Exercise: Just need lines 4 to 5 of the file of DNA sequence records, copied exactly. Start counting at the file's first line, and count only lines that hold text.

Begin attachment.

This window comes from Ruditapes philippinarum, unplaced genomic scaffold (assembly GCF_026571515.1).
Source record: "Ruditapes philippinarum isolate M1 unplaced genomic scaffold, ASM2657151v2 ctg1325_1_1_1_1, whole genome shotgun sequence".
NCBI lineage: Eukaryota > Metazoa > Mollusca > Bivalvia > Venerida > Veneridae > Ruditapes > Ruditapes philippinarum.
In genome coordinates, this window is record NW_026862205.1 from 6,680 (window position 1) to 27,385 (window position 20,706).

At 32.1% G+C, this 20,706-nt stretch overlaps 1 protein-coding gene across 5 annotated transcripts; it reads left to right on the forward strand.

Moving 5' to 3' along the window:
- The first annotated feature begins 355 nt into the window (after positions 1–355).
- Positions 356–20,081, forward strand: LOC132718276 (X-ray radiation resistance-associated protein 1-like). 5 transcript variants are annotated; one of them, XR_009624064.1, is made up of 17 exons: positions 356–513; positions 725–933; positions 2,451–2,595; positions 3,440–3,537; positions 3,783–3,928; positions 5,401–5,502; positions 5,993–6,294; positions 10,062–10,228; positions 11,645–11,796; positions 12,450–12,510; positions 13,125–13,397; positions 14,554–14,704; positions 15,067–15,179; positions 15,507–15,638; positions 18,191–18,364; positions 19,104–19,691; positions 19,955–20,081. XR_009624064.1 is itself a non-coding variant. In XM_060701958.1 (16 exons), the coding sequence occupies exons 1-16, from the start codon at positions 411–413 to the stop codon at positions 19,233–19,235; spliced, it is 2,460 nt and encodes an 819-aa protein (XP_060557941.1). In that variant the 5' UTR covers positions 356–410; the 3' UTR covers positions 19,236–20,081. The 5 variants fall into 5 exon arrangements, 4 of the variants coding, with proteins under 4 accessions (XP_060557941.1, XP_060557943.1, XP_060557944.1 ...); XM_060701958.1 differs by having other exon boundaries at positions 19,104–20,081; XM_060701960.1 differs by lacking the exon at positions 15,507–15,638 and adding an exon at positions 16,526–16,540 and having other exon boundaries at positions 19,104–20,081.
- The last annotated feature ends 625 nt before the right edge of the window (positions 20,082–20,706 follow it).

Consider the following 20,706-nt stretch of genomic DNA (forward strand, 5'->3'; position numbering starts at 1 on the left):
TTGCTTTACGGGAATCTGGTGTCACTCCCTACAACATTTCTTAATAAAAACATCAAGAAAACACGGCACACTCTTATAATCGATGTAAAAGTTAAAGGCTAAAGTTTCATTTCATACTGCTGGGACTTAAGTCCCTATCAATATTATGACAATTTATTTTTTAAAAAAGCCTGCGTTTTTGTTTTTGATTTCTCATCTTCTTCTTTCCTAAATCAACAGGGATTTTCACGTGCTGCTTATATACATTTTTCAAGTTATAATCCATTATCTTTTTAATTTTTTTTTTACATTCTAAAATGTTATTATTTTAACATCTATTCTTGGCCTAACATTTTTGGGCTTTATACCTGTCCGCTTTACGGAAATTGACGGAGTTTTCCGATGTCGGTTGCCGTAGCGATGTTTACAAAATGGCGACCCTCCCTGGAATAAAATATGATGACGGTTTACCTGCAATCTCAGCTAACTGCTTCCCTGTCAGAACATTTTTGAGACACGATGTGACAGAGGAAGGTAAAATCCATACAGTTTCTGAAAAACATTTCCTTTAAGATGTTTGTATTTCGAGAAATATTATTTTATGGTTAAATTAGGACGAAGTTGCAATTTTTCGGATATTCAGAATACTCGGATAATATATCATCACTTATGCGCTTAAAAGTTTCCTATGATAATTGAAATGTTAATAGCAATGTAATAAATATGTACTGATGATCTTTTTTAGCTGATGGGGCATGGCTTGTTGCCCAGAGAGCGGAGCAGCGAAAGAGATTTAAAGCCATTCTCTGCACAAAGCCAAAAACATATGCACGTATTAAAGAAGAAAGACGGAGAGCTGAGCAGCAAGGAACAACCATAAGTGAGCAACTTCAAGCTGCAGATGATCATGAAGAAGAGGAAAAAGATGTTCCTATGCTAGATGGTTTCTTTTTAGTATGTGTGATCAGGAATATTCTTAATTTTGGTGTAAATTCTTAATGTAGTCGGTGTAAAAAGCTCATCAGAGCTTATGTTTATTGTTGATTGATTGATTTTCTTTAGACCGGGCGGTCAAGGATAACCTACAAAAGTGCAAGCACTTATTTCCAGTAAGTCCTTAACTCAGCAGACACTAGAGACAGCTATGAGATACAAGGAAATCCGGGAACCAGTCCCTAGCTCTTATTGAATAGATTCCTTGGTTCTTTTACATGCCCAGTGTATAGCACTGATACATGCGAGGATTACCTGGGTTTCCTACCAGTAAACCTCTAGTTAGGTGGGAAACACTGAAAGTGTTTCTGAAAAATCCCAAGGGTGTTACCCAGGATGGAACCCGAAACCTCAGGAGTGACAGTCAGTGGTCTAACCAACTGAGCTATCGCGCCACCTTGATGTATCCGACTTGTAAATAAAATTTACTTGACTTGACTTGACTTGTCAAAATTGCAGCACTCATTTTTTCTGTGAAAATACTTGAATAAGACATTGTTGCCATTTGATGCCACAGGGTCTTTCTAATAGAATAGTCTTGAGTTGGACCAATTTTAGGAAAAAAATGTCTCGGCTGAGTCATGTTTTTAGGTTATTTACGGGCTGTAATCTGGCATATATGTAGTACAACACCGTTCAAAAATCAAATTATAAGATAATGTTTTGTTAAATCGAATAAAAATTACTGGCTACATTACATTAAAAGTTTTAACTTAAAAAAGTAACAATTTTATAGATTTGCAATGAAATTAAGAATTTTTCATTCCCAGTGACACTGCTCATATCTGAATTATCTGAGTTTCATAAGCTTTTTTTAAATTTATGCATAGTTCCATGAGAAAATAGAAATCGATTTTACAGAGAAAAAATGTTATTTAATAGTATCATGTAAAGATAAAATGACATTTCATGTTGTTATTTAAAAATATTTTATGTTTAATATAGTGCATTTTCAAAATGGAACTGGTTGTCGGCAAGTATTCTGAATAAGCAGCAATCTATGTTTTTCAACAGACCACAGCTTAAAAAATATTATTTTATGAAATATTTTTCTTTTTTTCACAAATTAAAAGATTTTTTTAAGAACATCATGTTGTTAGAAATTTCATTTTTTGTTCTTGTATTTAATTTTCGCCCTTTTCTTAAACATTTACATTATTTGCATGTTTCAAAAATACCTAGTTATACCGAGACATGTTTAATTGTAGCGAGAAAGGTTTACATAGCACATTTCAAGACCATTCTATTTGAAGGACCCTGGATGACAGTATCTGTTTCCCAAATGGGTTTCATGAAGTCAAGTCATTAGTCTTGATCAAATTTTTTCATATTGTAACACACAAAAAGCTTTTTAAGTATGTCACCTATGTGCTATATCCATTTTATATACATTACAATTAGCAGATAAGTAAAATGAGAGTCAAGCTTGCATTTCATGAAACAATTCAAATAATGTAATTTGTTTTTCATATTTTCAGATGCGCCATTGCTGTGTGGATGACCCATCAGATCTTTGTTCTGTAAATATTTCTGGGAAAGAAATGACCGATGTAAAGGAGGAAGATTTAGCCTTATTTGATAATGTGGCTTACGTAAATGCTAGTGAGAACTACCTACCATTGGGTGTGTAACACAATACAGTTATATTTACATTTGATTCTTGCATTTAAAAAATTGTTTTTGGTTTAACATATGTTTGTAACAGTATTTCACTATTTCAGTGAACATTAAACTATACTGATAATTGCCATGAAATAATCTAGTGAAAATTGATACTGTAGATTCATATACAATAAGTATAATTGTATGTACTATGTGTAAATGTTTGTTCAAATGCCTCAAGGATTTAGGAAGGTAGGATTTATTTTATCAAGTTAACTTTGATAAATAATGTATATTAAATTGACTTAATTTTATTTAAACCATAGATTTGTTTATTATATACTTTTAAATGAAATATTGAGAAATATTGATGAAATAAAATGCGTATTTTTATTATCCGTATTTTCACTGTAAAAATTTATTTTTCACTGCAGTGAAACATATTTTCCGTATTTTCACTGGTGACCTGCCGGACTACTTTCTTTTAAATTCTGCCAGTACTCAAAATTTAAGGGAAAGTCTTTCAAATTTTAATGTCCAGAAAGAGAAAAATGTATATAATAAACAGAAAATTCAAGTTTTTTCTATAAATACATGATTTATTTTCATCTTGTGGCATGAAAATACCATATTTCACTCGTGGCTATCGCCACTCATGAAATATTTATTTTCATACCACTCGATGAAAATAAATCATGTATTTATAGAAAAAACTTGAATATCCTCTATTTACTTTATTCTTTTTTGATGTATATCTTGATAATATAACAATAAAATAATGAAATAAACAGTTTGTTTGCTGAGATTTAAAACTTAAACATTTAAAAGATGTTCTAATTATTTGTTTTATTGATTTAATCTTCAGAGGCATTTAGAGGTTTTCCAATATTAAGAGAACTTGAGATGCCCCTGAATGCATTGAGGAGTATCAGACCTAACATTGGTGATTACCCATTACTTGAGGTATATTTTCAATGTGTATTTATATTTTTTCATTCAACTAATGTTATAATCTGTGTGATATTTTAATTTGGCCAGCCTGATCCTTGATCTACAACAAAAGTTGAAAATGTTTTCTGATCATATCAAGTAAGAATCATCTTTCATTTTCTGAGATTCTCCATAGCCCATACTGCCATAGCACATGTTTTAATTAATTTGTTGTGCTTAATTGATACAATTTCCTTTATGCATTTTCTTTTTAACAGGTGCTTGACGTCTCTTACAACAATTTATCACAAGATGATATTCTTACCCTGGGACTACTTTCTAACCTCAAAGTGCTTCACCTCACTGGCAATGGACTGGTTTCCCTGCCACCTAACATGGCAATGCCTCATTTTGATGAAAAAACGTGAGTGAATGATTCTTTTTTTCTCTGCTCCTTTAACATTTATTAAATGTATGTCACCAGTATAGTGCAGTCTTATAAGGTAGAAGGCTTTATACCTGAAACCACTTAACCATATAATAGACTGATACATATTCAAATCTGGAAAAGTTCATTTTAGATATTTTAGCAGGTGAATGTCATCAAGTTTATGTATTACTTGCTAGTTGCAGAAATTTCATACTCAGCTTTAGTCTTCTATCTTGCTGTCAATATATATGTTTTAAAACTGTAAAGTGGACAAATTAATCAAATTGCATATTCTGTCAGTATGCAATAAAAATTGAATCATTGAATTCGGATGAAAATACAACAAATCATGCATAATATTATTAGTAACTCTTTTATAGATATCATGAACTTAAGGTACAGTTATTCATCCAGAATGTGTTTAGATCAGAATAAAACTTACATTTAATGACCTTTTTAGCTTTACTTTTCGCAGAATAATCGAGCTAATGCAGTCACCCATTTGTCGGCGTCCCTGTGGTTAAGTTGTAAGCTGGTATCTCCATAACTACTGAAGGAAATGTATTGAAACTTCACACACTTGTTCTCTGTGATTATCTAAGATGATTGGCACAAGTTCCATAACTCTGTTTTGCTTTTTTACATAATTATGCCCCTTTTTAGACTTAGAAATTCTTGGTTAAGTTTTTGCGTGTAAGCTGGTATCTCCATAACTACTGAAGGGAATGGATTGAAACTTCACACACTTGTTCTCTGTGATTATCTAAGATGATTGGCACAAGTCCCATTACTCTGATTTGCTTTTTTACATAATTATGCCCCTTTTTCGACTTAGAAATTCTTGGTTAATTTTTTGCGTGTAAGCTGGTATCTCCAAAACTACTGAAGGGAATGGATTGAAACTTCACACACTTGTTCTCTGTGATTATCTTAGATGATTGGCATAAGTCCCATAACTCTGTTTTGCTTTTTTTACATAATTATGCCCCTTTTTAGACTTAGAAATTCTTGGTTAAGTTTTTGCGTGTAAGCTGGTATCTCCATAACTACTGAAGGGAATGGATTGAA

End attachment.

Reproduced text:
In genome coordinates, this window is record NW_026862205.1 from 6,680 (window position 1) to 27,385 (window position 20,706).

At 32.1% G+C, this 20,706-nt stretch overlaps 1 protein-coding gene across 5 annotated transcripts; it reads left to right on the forward strand.